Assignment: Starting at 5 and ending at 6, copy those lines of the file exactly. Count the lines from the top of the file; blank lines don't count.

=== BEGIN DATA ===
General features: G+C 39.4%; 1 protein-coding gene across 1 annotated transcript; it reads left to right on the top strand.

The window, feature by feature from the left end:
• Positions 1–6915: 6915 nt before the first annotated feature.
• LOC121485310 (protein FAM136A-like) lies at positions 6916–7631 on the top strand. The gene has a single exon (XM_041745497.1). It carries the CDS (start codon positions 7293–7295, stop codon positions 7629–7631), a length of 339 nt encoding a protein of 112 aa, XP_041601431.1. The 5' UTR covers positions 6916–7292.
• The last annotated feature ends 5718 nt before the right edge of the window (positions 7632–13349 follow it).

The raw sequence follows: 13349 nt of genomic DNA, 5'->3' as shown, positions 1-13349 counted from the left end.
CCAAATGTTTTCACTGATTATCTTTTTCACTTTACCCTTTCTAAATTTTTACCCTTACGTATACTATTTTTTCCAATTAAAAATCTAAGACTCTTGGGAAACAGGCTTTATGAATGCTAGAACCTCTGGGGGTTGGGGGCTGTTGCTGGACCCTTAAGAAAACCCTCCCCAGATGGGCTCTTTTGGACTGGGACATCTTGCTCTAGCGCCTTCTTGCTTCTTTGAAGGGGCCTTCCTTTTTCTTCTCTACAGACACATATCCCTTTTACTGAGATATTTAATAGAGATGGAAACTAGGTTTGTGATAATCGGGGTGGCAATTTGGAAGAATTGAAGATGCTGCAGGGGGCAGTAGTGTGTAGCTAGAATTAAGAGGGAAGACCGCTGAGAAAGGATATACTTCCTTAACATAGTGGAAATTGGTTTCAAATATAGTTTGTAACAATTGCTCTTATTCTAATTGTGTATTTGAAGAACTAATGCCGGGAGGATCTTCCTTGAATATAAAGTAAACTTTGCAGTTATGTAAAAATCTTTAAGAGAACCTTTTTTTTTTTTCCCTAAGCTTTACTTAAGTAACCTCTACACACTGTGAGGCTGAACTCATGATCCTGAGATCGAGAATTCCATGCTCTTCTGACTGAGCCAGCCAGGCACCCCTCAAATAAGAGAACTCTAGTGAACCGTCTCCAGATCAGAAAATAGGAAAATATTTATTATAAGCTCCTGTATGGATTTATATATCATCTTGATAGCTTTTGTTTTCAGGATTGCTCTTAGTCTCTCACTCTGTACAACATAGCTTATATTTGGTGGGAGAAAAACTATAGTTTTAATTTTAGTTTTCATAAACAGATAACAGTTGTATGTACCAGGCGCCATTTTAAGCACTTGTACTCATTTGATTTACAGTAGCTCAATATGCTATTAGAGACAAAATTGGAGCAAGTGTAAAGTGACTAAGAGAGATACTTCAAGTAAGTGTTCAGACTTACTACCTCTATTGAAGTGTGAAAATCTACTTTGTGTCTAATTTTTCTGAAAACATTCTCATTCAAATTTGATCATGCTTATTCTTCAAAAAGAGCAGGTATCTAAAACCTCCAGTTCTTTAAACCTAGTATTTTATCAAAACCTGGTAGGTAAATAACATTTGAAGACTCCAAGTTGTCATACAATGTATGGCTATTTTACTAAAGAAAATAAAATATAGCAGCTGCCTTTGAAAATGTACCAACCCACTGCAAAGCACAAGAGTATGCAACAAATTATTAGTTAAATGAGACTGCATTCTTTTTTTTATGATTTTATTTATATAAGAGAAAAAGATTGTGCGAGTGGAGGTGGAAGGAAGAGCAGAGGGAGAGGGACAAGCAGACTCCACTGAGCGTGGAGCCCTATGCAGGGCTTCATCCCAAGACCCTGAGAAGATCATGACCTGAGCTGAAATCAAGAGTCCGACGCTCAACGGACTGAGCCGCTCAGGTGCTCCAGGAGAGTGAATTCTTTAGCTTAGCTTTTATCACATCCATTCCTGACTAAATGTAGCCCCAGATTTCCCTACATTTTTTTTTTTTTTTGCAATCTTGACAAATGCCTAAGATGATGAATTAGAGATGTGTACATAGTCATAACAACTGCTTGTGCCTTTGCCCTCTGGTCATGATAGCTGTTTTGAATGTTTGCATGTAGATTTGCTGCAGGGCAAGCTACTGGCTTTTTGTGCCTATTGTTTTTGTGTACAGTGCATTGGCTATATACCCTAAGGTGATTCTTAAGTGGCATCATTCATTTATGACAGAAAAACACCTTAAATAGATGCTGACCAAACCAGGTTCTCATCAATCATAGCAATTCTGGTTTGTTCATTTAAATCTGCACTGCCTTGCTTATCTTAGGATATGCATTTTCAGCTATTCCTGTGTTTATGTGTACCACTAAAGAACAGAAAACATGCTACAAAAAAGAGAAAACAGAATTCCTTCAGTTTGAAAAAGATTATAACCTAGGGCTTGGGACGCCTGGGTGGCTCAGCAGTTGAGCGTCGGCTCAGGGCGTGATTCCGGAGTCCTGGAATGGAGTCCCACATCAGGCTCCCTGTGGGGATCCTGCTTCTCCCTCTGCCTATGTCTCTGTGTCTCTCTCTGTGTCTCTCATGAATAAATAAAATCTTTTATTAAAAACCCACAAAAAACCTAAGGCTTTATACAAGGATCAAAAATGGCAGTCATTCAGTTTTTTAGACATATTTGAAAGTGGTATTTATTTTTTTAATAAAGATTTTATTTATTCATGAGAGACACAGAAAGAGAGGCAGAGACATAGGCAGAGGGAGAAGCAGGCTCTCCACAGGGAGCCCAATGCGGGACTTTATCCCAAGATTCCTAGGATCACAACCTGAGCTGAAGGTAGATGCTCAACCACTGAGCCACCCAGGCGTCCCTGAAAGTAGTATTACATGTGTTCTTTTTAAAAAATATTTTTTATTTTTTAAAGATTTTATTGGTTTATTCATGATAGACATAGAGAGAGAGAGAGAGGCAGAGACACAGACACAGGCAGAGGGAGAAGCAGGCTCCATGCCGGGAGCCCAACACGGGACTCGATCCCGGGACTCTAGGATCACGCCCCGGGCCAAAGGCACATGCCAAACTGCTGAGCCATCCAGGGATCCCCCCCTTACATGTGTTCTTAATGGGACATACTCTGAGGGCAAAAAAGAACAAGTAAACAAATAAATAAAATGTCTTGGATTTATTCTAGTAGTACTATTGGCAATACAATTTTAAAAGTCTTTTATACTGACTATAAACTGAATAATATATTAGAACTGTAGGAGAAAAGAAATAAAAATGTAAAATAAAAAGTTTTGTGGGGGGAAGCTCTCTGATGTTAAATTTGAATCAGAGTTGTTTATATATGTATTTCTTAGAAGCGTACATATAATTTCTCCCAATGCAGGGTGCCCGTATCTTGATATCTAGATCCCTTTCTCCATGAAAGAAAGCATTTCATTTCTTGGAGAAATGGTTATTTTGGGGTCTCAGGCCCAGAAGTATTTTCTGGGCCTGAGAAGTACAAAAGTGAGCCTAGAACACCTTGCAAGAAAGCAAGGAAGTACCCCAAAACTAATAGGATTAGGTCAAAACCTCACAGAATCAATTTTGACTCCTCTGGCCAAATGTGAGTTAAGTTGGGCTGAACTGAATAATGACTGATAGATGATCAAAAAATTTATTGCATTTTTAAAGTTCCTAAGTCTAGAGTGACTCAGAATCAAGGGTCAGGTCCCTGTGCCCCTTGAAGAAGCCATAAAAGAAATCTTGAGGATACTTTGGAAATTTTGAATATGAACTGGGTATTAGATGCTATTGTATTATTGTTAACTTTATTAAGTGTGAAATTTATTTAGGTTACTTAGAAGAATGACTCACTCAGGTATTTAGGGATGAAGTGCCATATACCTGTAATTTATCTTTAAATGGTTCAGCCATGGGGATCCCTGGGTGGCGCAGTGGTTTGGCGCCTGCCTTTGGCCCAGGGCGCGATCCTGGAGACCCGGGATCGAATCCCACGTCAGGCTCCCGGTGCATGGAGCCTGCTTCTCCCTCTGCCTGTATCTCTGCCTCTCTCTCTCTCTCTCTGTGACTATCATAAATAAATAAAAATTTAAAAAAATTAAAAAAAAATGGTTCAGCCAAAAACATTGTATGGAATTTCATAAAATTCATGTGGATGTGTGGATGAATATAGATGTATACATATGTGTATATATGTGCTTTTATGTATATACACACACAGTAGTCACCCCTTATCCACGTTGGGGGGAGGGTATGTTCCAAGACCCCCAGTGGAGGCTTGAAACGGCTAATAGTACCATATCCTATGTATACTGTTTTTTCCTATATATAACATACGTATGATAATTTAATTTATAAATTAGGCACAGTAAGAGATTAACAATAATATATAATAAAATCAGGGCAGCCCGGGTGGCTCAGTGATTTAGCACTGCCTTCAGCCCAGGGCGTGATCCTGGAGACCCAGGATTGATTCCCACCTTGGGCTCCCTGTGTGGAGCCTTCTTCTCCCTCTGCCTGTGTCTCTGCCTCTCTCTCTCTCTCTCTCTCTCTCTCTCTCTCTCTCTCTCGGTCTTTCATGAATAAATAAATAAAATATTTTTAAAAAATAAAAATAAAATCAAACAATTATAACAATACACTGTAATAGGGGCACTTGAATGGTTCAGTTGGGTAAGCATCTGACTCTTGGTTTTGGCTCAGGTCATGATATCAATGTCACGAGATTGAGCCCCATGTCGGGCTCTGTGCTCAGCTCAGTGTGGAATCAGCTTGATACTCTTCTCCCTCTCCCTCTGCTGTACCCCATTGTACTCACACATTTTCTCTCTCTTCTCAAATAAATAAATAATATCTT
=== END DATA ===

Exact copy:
• The last annotated feature ends 5718 nt before the right edge of the window (positions 7632–13349 follow it).

The raw sequence follows: 13349 nt of genomic DNA, 5'->3' as shown, positions 1-13349 counted from the left end.